Merchant Navy memorial, Newport

Merchant Navy memorial, Cardiff Road, Newport

This memorial is dedicated to the local Merchant Navy sailors who died in the First and Second World Wars. It was unveiled in April 1991 in response to local sentiment that the Newport men’s achievements and sacrifices in the Merchant Navy had been inadequately recognised. To read details of local war dead from the Merchant Navy, choose a category below.

We are grateful to Shaun McGuire for allowing us to draw on his comprehensive research on Newport’s war dead, which you can read on his website.

Among those who died was Roy Widdicombe, who survived 70 days adrift in a ship’s lifeboat in 1940 after the ship was sunk by a German surface raider. Having recovered in the Bahamas from severe sunburn and malnourishment, he died when the ship on which he was travelling back to Britain was torpedoed.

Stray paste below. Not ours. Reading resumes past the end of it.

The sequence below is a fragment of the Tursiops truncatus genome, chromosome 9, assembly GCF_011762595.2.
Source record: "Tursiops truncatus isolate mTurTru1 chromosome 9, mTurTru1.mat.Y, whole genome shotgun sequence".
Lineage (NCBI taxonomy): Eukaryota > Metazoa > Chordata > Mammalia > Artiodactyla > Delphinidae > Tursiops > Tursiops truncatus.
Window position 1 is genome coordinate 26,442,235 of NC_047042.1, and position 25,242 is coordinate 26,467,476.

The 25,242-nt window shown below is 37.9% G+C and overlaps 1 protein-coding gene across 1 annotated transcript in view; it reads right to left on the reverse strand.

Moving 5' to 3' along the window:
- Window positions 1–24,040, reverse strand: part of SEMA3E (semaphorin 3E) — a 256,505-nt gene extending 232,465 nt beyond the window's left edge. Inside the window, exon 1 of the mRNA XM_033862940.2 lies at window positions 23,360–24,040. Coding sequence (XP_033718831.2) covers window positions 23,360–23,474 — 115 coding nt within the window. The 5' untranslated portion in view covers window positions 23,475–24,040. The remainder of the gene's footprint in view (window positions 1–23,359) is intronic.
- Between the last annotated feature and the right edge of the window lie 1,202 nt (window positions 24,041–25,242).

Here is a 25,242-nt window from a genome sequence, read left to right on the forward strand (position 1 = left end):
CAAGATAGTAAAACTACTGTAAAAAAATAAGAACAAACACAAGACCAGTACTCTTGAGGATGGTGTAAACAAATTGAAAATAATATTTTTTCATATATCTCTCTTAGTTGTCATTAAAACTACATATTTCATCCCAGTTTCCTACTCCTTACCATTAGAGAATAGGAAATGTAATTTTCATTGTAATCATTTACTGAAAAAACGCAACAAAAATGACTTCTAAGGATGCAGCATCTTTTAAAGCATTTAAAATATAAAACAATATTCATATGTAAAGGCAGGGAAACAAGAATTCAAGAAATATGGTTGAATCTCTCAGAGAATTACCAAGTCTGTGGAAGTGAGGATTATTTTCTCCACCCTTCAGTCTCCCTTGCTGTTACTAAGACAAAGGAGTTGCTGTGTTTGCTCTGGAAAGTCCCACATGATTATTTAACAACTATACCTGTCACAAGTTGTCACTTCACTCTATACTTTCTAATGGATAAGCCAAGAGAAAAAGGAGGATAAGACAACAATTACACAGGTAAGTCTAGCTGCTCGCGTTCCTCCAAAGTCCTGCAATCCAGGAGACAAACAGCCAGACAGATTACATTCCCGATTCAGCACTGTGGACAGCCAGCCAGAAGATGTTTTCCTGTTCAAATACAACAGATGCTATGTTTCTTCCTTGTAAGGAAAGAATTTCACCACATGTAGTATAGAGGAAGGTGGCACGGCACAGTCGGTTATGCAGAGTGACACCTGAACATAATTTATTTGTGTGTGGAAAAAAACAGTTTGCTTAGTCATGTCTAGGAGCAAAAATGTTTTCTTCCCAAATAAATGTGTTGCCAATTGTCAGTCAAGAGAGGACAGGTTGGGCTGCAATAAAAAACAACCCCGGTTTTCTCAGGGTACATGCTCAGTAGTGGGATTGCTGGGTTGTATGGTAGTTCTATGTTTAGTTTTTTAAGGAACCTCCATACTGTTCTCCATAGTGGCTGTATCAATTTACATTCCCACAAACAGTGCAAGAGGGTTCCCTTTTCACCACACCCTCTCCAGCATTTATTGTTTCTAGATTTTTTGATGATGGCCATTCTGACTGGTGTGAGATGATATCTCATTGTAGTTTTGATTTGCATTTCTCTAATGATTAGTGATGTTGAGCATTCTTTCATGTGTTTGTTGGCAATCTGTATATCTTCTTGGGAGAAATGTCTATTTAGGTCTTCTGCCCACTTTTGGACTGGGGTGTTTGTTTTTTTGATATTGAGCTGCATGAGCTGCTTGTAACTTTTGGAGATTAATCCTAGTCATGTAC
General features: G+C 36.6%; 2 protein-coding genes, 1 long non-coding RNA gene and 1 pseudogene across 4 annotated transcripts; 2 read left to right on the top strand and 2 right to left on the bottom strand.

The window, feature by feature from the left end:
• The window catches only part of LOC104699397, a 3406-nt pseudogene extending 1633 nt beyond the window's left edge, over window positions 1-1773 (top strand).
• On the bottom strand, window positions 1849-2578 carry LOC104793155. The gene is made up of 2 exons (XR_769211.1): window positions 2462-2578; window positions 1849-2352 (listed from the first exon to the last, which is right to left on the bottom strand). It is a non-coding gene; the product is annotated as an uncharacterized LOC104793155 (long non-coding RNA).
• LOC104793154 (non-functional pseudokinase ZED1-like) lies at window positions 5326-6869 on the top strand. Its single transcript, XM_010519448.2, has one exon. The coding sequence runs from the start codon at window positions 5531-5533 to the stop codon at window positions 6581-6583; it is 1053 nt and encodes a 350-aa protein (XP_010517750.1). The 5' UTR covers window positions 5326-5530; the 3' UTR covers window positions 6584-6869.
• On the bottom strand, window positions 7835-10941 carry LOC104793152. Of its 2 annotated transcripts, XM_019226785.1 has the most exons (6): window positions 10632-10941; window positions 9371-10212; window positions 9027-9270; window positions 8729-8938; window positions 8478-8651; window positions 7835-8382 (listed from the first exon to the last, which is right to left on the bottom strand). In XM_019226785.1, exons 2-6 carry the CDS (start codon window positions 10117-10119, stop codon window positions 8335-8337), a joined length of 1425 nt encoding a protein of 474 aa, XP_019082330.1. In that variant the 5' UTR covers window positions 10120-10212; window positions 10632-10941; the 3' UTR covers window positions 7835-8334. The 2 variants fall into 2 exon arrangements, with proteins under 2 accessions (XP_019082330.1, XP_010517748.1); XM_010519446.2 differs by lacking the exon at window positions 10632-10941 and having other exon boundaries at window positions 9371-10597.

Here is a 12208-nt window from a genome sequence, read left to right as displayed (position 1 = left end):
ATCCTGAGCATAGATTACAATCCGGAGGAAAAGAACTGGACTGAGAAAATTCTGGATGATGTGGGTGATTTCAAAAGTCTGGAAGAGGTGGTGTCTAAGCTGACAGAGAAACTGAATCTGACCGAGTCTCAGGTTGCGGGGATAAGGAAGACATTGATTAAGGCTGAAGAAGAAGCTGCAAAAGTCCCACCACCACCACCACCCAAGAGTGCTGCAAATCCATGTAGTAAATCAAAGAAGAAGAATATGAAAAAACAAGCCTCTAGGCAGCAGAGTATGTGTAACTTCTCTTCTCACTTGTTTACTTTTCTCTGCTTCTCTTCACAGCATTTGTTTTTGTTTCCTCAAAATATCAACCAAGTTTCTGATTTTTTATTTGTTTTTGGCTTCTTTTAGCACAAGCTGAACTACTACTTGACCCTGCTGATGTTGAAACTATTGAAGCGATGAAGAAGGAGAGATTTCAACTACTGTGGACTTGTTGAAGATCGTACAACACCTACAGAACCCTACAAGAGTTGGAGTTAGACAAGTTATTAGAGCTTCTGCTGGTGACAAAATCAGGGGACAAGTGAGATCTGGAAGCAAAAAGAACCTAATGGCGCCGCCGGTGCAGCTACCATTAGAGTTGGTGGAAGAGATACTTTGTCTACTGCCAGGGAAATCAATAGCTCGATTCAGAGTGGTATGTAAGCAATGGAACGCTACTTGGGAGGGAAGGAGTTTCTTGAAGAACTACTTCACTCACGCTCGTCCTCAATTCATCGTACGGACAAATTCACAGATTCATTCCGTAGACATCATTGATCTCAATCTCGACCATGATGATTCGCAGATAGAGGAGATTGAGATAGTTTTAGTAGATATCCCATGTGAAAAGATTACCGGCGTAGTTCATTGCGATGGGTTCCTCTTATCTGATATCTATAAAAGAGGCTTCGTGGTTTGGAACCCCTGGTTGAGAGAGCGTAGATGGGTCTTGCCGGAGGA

In the 1980s a former seaman called Jim Blackborow had begun a campaign and fund-raising for a memorial, which was then taken forward by the local authority.

The council and the Welsh Arts Council held a competition for a suitable design. The winner was Sebastien Boyesen, who sculpted the figure of a navigator which tops the memorial. The memorial is made of steel, brick and concrete and stands 7m tall.

Mr Boyesen’s other work in Wales includes a depiction of the legend of Rhys and Meinir, at the Nant Gwrtheyrn language centre, Gwynedd.

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Other SHIPWRECK HiPoints in this region:
Penarth lifeboat – saved the captain’s wife and baby from a German shipwreck in 1896


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